It is easy to be dismissive about the Indian women’s chances of a medal in hockey at the 2016 Rio Olympics. They are, of course, in the imposing Group B (ranked No. 13, they are the lowest-ranked team in the group) and it will be a gigantic task to make it to the quarter-finals.

After all, their overall record against rivals like Japan, Great Britain, Australia, the US and Argentina isn’t inspiring. It seems clear that if a medal is near impossible, even a top 8 finish will be an optimistic outcome for this enthusiastic bunch of young women, who have fought and won many trials just to be here.

However, it’s these very odds that the team has overcome, which makes their story interesting. It’s been 36 years since an Indian women’s team made it to the Olympics. In the 1980 Moscow Games, there were only four teams and India were one of them—incidentally, they got the invitation only because many of the top nations had decided to boycott the Games.

“The moment I landed at Rio airport, I realized that it’s now a reality—we are indeed in the Olympics," says Rani Rampal, one of the senior members of the squad. “To qualify for this event was the most memorable moment of my life, but that’s history, and we need to make it more special by winning a medal and not just be content with experiencing the Games."

“Reaching the quarter-finals is a must target for all of us," adds Sushila Chanu, captain of the team.

India started well against Japan (a 2-2 draw), but were outplayed by Great Britain (0-3). Two matches are coming up—against the US (tomorrow) and Argentina (Saturday), which will not only challenge their fitness levels, but their skills and mindset as well. (India played their third match against Australia on Wednesday; the result had not come in at the time of going to press.) “We have to get seven points to get into the quarter-finals and we are hopeful of upsetting some big teams," says C.R. Kumar, coach of the Indian team.

Regardless of the results in the Olympics, however, many people have already hailed the achievement of making it to Rio as a turning point for the game in India, where fans have traditionally focused on men’s hockey.

“A lot has changed since my own niece, Neha Singh, played for the 1998 silver medal-winning Asian Games team," says former India captain Ashok Dhyan Chand. “The movie Chak De! India was the real catalyst since a lot of girls from different parts of India have started playing after being influenced by the film."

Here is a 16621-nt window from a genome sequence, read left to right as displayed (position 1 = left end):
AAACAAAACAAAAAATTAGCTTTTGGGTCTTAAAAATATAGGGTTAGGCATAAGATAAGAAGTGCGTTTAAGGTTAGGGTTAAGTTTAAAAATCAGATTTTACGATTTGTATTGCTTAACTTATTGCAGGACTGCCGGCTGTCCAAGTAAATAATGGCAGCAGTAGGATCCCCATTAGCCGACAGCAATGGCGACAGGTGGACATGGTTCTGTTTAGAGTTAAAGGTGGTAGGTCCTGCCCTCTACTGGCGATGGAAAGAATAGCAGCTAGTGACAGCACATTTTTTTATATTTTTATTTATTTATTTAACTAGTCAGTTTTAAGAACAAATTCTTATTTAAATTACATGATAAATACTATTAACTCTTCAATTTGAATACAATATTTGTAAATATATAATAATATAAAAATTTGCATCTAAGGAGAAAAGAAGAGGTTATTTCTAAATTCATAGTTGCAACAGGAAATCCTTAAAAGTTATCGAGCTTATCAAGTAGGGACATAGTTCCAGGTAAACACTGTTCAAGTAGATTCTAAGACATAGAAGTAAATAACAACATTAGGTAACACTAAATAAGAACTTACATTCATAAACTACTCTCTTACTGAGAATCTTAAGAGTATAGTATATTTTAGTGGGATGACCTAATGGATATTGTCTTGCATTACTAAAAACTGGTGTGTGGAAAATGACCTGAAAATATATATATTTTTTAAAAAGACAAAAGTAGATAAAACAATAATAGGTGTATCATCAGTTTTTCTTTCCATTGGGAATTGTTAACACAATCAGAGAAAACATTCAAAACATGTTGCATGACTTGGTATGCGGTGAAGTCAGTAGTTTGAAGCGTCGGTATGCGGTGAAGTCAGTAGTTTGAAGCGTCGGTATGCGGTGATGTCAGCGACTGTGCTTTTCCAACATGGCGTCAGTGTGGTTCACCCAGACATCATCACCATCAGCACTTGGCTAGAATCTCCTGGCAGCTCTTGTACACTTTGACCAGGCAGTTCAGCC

Most of the players had to win a battle at home first—against their parents and relatives—before they could pick up a hockey stick. “My parents didn’t want me to play hockey as our relatives put a lot of pressure on them by arguing that it would bring a bad name. Now, the same critics are sending their daughters and sisters to pursue a career in hockey," smiles Rampal.

“In Manipur, I was told that if I play the game, it will only lead to broken legs and hands. But the same people now play music from the film Chak De! India when we are around," says Chanu.

India were trailing 0-2 at half-time in the first game against Japan before they equalized in the second half in a dramatic turnaround. “Oh, there were no filmi dialogues," says Kumar, grinning as he explains what brought about the change. “I just asked them to forget the past and concentrate on the next 30 minutes."

“Real life is different from reel. In reality, it is a lot harder. I am not saying that it’s impossible to beat higher-ranked teams, but for that we have to work even harder," says Rampal.

Despite all the optimism, the ground reality back home isn’t rosy, the players say. The lack of infrastructure in schools continues to be a big hindrance. More importantly, the game is yet to catch on in big cities and among the urban elite.

“This is a huge platform. Young children will watch them on TV and the media coverage will help bring in new talent," says Kumar, who has had a coaching stint in Malaysia in the past.

Much can change within a fortnight. Even a bronze medal in Rio would transform the profile of this game—it would be as big as the men’s team securing a medal after a gap of 36 years.

“So many have done so much for us and they don’t expect anything in return except a good show. Things are changing in terms of gender equality, but to earn the same kind of respect and recognition, we need to do well here. I am sure that if we do that, our lives will change forever," says Rampal.

Vimal Kumar is the author of Sachin: Cricketer Of The Century and The Cricket Fanatic’s Essential Guide.

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